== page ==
Director, Program for Interdisciplinary Neuroscience
Co-Director, Ann Romney Center for Neurological Diseases
Dennis Selkoe is the Vincent and Stella Coates Professor of Neurologic Diseases at Harvard Medical School and Brigham and Women’s Hospital. A graduate of Columbia University and the University of Virginia School of Medicine, he trained at the National Institutes of Health, the Harvard/ Longwood Neurology Program and the Department of Neuroscience, Harvard Medical School (HMS). Selkoe and coworkers isolated the neurofibrillary tangles of Alzheimer’s disease (AD) and discovered their unusual insolubility and antigenic relationship to tau. He subsequently conducted extensive research on amyloid ß-protein (Aß) and its precursor (APP) and helped formulate a theory of AD causation, the “amyloid hypothesis”. In 1992, Selkoe and colleagues discovered that Aß is produced by normal cells throughout life, enabling the dynamic study of Aß generation and screens for Aß inhibitors. The lab showed that mutations in APP and, later, presenilin cause AD by increasing Aß production. Selkoe and his colleague, Michael Wolfe, identified presenilin as ß-secretase, an unprecedented intramembrane aspartyl protease that processes APP, Notch and many other proteins in all metazoans. His lab has applied similar approaches to alpha-synuclein, the key misfolded protein of Parkinson’s disease.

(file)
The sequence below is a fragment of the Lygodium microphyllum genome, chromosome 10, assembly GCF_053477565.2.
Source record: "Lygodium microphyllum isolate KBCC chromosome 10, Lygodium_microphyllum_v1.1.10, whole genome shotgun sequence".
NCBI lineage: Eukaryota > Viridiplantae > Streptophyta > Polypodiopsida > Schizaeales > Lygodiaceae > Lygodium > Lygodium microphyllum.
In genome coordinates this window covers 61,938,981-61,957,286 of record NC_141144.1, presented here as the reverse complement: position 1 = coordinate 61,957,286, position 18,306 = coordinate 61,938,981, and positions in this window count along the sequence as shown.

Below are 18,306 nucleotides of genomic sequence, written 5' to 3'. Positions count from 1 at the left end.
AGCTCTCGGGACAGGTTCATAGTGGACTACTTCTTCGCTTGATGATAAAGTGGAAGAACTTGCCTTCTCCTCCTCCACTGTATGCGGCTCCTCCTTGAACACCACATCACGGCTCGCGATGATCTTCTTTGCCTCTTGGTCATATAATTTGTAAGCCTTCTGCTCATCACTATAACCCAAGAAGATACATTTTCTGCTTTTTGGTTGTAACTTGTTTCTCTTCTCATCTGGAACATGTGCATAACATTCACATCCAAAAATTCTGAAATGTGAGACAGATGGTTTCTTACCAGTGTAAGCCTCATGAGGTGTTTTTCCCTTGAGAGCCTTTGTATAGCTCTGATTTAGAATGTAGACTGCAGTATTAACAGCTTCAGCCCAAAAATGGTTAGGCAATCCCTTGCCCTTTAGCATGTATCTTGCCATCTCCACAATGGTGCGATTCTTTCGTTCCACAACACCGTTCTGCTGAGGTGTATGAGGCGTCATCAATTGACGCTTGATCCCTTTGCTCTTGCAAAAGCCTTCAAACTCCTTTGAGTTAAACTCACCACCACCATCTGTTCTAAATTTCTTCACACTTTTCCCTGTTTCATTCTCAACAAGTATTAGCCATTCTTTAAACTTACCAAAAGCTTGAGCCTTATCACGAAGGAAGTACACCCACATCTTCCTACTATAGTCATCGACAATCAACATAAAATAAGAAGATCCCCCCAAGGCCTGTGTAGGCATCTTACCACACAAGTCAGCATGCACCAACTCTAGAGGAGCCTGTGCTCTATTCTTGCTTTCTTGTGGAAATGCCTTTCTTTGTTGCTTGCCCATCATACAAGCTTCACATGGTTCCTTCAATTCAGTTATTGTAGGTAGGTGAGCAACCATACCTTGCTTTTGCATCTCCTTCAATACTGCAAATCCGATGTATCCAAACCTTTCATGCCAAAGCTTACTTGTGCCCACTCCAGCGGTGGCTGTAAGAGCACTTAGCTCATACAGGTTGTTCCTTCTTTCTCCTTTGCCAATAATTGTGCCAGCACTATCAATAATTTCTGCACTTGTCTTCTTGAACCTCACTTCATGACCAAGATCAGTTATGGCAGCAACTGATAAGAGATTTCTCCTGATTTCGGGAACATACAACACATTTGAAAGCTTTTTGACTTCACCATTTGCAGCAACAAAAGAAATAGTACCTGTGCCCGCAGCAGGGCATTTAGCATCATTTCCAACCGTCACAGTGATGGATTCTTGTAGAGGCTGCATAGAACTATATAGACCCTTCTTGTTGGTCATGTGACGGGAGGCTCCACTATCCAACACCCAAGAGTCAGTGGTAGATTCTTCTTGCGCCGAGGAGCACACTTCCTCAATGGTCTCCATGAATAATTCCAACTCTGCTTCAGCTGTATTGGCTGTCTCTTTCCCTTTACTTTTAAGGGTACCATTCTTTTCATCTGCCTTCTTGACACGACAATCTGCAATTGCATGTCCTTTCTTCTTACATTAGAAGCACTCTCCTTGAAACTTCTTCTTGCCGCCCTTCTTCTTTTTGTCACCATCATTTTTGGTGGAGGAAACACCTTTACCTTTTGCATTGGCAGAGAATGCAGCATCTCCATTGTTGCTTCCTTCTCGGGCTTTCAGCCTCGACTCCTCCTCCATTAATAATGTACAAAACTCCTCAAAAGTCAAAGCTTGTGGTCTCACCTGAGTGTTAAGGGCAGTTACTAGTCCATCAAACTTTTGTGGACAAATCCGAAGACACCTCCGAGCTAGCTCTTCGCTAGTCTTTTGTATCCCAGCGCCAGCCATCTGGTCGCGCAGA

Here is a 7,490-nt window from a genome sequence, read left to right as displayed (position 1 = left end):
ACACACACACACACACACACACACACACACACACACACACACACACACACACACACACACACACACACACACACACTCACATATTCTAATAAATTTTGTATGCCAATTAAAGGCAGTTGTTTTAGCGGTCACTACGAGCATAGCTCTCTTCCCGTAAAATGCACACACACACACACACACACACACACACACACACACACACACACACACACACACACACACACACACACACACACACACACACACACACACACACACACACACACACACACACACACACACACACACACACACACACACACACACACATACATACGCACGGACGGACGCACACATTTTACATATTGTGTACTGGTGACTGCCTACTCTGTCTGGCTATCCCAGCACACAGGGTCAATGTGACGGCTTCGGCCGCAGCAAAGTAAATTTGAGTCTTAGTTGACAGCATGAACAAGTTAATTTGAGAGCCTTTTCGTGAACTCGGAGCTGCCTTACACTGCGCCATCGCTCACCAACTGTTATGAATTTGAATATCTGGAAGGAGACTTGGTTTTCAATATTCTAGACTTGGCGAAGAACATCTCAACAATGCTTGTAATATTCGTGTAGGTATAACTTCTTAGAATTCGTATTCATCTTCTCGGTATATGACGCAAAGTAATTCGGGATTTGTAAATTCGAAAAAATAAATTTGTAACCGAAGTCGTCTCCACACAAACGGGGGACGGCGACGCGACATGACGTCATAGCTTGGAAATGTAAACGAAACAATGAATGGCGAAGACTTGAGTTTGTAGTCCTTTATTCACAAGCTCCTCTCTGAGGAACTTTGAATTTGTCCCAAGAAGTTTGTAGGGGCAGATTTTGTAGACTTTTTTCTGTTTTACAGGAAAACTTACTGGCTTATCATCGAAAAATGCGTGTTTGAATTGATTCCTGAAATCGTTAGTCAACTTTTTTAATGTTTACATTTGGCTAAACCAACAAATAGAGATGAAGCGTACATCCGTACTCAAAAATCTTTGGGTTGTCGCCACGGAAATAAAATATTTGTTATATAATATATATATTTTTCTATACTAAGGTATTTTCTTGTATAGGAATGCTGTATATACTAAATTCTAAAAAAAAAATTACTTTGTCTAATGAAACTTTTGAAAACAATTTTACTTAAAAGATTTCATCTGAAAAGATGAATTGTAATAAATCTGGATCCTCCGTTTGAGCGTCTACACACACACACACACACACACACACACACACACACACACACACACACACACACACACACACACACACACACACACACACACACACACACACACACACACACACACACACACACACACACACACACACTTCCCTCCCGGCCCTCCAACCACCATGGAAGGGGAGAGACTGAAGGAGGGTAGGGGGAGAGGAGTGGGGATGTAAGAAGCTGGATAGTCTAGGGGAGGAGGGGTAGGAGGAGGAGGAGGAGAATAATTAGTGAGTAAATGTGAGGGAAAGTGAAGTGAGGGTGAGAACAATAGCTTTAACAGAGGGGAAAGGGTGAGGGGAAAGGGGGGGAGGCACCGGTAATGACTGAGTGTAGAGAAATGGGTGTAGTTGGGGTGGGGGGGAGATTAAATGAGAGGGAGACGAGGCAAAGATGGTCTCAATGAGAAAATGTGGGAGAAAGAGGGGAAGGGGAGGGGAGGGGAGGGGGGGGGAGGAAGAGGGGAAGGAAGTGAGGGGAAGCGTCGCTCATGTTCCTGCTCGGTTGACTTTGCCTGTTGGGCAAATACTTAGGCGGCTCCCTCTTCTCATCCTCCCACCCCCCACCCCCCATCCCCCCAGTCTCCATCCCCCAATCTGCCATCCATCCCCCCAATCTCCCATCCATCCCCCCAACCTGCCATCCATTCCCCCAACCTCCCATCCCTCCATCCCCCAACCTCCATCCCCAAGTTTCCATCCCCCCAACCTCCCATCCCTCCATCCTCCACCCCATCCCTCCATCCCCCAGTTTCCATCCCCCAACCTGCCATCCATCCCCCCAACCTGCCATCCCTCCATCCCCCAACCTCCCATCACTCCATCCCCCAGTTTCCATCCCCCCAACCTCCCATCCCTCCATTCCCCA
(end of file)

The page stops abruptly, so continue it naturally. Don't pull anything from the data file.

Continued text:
Selkoe has also focused on the translation of his discoveries on the cause and mechanism of Alzheimer’s disease into therapeutic approaches. His many scientific articles in Nature, Science, Neuron and other journals have provided the underpinnings of numerous disease-modifying trials currently underway. Dr. Selkoe was the principal founding scientist of Athena Neurosciences, later part of Elan Pharmaceuticals. With HMS Dean Joseph P. Martin, he founded the Harvard NeuroDiscovery Center in 2001. He has received many honors, including the A.H. Heineken Prize for Medicine, the Mathilde Solowey Award in the Neurosciences (NIH), the Potamkin Prize (American Academy of Neurology), the Pioneer Award and Lifetime Achievement Award, Alzheimer’s Association, the George C. Cotzias Lecture of the American Academy of Neurology and the Ulysses Medal of University College Dublin. He is a Fellow of the American Association for the Advancement of Science and the American Academy of Neurology and a member of the National Academy of Medicine. He is now a founding director of Prothena Biosciences.